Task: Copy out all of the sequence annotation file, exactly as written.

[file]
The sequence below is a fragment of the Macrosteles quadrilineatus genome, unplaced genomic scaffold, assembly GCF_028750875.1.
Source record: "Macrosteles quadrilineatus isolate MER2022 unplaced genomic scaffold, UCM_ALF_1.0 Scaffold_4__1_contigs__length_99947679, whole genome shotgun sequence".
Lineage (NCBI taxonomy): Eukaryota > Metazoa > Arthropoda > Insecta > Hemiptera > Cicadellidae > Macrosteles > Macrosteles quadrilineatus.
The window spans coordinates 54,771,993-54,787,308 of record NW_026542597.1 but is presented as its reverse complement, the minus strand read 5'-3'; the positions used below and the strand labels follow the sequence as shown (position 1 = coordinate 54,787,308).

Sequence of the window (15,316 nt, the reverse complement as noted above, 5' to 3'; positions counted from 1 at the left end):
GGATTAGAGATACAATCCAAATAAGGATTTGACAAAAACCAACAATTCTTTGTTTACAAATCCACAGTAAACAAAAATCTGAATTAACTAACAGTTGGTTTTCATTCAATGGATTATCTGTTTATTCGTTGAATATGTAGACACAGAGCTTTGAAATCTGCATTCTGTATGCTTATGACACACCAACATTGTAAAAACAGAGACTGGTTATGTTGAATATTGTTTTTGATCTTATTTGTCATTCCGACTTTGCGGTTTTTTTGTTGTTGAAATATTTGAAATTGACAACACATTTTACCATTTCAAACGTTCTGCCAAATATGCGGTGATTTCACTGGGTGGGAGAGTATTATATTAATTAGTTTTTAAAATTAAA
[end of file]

The sequence below is a fragment of the Macrosteles quadrilineatus genome, unplaced genomic scaffold, assembly GCF_028750875.1.
Source record: "Macrosteles quadrilineatus isolate MER2022 unplaced genomic scaffold, UCM_ALF_1.0 Scaffold_4__1_contigs__length_99947679, whole genome shotgun sequence".
Lineage (NCBI taxonomy): Eukaryota > Metazoa > Arthropoda > Insecta > Hemiptera > Cicadellidae > Macrosteles > Macrosteles quadrilineatus.
The window spans coordinates 54,771,993-54,787,308 of record NW_026542597.1 but is presented as its reverse complement, the minus strand read 5'-3'; the positions used below and the strand labels follow the sequence as shown (position 1 = coordinate 54,787,308).

Sequence of the window (15,316 nt, the reverse complement as noted above, 5' to 3'; positions counted from 1 at the left end):
GGATTAGAGATACAATCCAAATAAGGATTTGACAAAAACCAACAATTCTTTGTTTACAAATCCACAGTAAACAAAAATCTGAATTAACTAACAGTTGGTTTTCATTCAATGGATTATCTGTTTATTCGTTGAATATGTAGACACAGAGCTTTGAAATCTGCATTCTGTATGCTTATGACACACCAACATTGTAAAAACAGAGACTGGTTATGTTGAATATTGTTTTTGATCTTATTTGTCATTCCGACTTTGCGGTTTTTTTGTTGTTGAAATATTTGAAATTGACAACACATTTTACCATTTCAAACGTTCTGCCAAATATGCGGTGATTTCACTGGGTGGGAGAGTATTATATTAATTAGTTTTTAAAATTAAA